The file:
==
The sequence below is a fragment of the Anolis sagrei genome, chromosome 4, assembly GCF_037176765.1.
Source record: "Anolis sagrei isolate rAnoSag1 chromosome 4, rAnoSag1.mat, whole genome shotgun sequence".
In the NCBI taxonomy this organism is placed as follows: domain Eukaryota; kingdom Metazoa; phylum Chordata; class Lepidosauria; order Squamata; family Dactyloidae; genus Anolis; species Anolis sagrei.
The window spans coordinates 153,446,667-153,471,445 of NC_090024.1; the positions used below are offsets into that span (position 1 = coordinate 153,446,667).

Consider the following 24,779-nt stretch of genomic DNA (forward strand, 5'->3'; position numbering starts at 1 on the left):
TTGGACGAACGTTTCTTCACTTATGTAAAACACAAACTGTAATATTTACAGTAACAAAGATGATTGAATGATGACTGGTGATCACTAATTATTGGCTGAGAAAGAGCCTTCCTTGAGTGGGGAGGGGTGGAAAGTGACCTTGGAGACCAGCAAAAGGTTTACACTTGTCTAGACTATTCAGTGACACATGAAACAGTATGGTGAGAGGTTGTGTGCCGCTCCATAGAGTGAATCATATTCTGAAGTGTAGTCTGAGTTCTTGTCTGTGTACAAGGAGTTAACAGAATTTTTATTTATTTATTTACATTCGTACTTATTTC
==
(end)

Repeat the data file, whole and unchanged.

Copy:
The sequence below is a fragment of the Anolis sagrei genome, chromosome 4, assembly GCF_037176765.1.
Source record: "Anolis sagrei isolate rAnoSag1 chromosome 4, rAnoSag1.mat, whole genome shotgun sequence".
In the NCBI taxonomy this organism is placed as follows: domain Eukaryota; kingdom Metazoa; phylum Chordata; class Lepidosauria; order Squamata; family Dactyloidae; genus Anolis; species Anolis sagrei.
The window spans coordinates 153,446,667-153,471,445 of NC_090024.1; the positions used below are offsets into that span (position 1 = coordinate 153,446,667).

Consider the following 24,779-nt stretch of genomic DNA (forward strand, 5'->3'; position numbering starts at 1 on the left):
TTGGACGAACGTTTCTTCACTTATGTAAAACACAAACTGTAATATTTACAGTAACAAAGATGATTGAATGATGACTGGTGATCACTAATTATTGGCTGAGAAAGAGCCTTCCTTGAGTGGGGAGGGGTGGAAAGTGACCTTGGAGACCAGCAAAAGGTTTACACTTGTCTAGACTATTCAGTGACACATGAAACAGTATGGTGAGAGGTTGTGTGCCGCTCCATAGAGTGAATCATATTCTGAAGTGTAGTCTGAGTTCTTGTCTGTGTACAAGGAGTTAACAGAATTTTTATTTATTTATTTACATTCGTACTTATTTC